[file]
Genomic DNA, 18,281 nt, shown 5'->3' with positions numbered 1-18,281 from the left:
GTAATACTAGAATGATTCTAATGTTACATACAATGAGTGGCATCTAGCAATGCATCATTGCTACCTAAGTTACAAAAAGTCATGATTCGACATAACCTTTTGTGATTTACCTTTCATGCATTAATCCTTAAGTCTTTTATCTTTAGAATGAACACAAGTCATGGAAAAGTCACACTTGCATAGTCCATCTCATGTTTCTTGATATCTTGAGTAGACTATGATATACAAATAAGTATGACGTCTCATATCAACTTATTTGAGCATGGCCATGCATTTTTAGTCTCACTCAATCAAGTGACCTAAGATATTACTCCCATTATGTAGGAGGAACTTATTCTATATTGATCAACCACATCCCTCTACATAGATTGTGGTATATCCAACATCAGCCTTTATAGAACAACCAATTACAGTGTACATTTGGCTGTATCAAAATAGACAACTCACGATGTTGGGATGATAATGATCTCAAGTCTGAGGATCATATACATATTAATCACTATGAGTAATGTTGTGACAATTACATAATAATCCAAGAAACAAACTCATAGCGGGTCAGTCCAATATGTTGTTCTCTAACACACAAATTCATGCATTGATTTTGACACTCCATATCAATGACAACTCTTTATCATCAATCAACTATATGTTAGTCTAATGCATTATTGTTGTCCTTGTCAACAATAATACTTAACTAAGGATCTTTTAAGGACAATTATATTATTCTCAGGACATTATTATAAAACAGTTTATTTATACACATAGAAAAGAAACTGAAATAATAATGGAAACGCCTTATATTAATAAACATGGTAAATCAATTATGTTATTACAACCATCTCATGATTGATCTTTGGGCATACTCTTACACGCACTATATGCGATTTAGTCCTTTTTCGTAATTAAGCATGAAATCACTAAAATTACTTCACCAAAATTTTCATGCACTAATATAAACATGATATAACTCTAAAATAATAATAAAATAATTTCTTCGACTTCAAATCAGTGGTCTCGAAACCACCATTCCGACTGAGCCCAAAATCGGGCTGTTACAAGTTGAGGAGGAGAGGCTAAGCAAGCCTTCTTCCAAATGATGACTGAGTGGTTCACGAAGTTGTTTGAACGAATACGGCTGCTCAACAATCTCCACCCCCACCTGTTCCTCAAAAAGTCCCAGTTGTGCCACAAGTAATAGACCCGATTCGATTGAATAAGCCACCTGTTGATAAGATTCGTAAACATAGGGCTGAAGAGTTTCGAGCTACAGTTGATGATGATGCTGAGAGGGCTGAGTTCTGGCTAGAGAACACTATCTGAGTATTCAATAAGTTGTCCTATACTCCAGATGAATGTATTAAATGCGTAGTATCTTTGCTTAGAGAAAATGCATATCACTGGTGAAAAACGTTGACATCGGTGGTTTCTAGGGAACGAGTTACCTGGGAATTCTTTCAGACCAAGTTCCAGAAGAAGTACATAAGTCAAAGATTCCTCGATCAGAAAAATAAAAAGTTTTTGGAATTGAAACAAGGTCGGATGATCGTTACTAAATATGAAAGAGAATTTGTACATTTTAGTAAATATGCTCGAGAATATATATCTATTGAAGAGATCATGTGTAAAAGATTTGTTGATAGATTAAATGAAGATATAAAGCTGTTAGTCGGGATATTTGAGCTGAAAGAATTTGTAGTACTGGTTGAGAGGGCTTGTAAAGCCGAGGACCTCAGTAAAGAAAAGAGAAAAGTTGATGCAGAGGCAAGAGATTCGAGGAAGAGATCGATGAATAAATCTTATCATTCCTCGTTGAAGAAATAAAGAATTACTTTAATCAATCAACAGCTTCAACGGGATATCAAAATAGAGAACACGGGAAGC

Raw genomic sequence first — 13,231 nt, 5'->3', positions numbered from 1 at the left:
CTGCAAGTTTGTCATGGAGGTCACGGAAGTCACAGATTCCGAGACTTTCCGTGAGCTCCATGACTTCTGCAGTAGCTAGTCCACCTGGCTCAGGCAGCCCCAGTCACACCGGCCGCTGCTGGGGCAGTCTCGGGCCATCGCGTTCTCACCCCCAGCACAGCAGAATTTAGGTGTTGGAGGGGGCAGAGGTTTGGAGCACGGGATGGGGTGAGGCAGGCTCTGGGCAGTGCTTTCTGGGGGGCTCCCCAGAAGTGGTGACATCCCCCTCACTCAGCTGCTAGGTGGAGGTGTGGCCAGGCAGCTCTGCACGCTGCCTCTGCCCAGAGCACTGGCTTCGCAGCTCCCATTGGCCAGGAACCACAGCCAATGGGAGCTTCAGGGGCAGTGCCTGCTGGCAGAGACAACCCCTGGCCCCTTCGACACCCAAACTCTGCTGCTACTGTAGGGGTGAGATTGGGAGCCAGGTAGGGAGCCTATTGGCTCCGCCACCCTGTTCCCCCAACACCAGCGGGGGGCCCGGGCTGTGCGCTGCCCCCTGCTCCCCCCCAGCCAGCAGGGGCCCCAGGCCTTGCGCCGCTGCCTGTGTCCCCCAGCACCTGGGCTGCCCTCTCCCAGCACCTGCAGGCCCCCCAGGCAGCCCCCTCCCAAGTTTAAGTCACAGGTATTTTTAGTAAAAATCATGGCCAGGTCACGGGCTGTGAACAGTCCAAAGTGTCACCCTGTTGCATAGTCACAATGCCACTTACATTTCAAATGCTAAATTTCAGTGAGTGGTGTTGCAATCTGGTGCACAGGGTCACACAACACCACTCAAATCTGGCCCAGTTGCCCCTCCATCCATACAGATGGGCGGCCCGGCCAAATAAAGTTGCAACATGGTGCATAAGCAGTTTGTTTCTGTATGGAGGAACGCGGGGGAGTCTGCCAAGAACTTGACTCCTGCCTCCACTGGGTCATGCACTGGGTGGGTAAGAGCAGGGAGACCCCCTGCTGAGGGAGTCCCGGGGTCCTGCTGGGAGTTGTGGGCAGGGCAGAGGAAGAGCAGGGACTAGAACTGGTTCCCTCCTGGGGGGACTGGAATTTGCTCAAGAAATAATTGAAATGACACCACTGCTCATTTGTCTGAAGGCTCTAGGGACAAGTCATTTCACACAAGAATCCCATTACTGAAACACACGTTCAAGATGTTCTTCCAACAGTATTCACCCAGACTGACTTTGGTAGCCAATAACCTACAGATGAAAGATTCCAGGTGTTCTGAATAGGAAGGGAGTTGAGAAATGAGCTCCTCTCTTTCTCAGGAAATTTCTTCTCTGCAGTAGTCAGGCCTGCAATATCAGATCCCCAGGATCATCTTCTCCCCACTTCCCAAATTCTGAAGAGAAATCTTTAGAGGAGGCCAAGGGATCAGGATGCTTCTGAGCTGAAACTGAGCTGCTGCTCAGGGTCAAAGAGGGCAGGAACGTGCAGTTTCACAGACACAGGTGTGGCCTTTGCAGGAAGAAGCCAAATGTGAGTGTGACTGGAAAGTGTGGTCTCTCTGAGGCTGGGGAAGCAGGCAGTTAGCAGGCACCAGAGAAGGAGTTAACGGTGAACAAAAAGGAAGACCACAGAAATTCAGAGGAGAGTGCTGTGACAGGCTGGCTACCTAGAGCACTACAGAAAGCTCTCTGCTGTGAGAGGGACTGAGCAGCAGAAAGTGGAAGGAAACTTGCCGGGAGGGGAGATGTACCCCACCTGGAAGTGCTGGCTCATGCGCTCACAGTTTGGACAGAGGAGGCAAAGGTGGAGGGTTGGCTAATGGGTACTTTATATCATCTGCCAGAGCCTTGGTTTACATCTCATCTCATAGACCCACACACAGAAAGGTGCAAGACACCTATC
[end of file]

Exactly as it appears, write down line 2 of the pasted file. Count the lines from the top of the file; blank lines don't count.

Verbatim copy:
GTAATACTAGAATGATTCTAATGTTACATACAATGAGTGGCATCTAGCAATGCATCATTGCTACCTAAGTTACAAAAAGTCATGATTCGACATAACCTTTTGTGATTTACCTTTCATGCATTAATCCTTAAGTCTTTTATCTTTAGAATGAACACAAGTCATGGAAAAGTCACACTTGCATAGTCCATCTCATGTTTCTTGATATCTTGAGTAGACTATGATATACAAATAAGTATGACGTCTCATATCAACTTATTTGAGCATGGCCATGCATTTTTAGTCTCACTCAATCAAGTGACCTAAGATATTACTCCCATTATGTAGGAGGAACTTATTCTATATTGATCAACCACATCCCTCTACATAGATTGTGGTATATCCAACATCAGCCTTTATAGAACAACCAATTACAGTGTACATTTGGCTGTATCAAAATAGACAACTCACGATGTTGGGATGATAATGATCTCAAGTCTGAGGATCATATACATATTAATCACTATGAGTAATGTTGTGACAATTACATAATAATCCAAGAAACAAACTCATAGCGGGTCAGTCCAATATGTTGTTCTCTAACACACAAATTCATGCATTGATTTTGACACTCCATATCAATGACAACTCTTTATCATCAATCAACTATATGTTAGTCTAATGCATTATTGTTGTCCTTGTCAACAATAATACTTAACTAAGGATCTTTTAAGGACAATTATATTATTCTCAGGACATTATTATAAAACAGTTTATTTATACACATAGAAAAGAAACTGAAATAATAATGGAAACGCCTTATATTAATAAACATGGTAAATCAATTATGTTATTACAACCATCTCATGATTGATCTTTGGGCATACTCTTACACGCACTATATGCGATTTAGTCCTTTTTCGTAATTAAGCATGAAATCACTAAAATTACTTCACCAAAATTTTCATGCACTAATATAAACATGATATAACTCTAAAATAATAATAAAATAATTTCTTCGACTTCAAATCAGTGGTCTCGAAACCACCATTCCGACTGAGCCCAAAATCGGGCTGTTACAAGTTGAGGAGGAGAGGCTAAGCAAGCCTTCTTCCAAATGATGACTGAGTGGTTCACGAAGTTGTTTGAACGAATACGGCTGCTCAACAATCTCCACCCCCACCTGTTCCTCAAAAAGTCCCAGTTGTGCCACAAGTAATAGACCCGATTCGATTGAATAAGCCACCTGTTGATAAGATTCGTAAACATAGGGCTGAAGAGTTTCGAGCTACAGTTGATGATGATGCTGAGAGGGCTGAGTTCTGGCTAGAGAACACTATCTGAGTATTCAATAAGTTGTCCTATACTCCAGATGAATGTATTAAATGCGTAGTATCTTTGCTTAGAGAAAATGCATATCACTGGTGAAAAACGTTGACATCGGTGGTTTCTAGGGAACGAGTTACCTGGGAATTCTTTCAGACCAAGTTCCAGAAGAAGTACATAAGTCAAAGATTCCTCGATCAGAAAAATAAAAAGTTTTTGGAATTGAAACAAGGTCGGATGATCGTTACTAAATATGAAAGAGAATTTGTACATTTTAGTAAATATGCTCGAGAATATATATCTATTGAAGAGATCATGTGTAAAAGATTTGTTGATAGATTAAATGAAGATATAAAGCTGTTAGTCGGGATATTTGAGCTGAAAGAATTTGTAGTACTGGTTGAGAGGGCTTGTAAAGCCGAGGACCTCAGTAAAGAAAAGAGAAAAGTTGATGCAGAGGCAAGAGATTCGAGGAAGAGATCGATGAATAAATCTTATCATTCCTCGTTGAAGAAATAAAGAATTACTTTAATCAATCAACAGCTTCAACGGGATATCAAAATAGAGAACACGGGAAGC